When people in Pittsburgh get a divorce, they will need to divide their property. In some cases, this can be complex. For example, people who have an IRA may have already begun taking distributions from it despite not being 59 1/2 years old. If this is for certain approved reasons, the person will not have to pay a 10% penalty. However, it is unclear whether dividing the account in a divorce is considered a modification.
The reason it is important to determine this is because if a person is getting a 72(t) distribution and there is a modification to the IRA, the person will then have to pay a retroactive penalty on all distributions. While there is no clear guidance from the IRS in this particular circumstance, its regulations do state that if a nontaxable portion of the account is transferred, this is considered a modification. This is what happens if an individual gives part of the IRA to a spouse in a divorce.
However, when individual taxpayers have sought what are known as private letter rulings, or PLRs, the IRS has determined that this is not considered a modification. Any individual PLR is not supposed to be taken as a general rule, but seeking one is expensive. Therefore, people in this situation might want to speak to legal and financial advisers.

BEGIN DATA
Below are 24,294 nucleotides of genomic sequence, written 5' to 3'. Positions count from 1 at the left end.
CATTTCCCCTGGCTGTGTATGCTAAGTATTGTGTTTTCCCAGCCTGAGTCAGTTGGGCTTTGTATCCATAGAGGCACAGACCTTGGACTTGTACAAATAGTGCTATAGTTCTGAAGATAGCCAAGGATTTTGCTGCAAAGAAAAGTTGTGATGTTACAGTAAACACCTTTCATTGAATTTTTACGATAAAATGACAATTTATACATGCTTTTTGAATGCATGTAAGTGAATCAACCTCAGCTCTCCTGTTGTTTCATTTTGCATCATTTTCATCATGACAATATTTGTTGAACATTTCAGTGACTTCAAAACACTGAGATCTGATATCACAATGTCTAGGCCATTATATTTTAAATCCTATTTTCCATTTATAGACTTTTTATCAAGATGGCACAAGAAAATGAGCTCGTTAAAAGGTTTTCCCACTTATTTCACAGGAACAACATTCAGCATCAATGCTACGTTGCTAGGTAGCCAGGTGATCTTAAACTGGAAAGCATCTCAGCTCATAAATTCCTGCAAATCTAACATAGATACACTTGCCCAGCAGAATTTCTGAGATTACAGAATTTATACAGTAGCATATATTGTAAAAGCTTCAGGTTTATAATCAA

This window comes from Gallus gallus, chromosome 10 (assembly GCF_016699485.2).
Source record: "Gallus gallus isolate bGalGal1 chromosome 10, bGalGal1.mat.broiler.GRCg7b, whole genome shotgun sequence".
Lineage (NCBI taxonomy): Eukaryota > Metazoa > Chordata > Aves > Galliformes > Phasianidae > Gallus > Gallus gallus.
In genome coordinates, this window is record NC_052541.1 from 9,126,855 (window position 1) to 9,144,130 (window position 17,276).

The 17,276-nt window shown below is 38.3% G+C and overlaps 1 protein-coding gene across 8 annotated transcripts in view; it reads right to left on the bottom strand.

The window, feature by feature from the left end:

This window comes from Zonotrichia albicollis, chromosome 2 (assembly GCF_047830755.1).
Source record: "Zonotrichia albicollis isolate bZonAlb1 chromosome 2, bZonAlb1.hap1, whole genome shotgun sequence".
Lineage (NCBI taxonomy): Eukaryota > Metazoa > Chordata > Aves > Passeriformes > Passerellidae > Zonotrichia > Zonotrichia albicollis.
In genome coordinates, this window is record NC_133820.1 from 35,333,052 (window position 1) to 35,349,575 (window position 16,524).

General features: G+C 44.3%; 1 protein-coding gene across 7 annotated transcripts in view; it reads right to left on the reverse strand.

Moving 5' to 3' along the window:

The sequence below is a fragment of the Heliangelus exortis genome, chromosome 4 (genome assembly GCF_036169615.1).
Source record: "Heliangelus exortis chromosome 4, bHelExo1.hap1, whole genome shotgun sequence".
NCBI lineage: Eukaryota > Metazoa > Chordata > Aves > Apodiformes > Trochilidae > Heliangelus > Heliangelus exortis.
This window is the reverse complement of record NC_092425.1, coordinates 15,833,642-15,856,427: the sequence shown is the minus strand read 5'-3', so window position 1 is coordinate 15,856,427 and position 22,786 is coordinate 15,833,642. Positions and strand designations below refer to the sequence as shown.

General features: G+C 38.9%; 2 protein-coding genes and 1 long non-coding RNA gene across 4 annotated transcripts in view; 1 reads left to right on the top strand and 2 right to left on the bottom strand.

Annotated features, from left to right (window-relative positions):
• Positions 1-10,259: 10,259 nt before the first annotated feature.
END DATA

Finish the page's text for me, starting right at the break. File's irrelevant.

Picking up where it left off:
There can be other financial complexities while dividing property during a divorce. For example, the couple may decide that they want to sell their home and split the proceeds. However, the house may need some repairs or renovation before it can go on the market, and it is necessary to decide how to pay for this. The couple may also need to decide what they will do and who will pay for upkeep while waiting on the house to sell.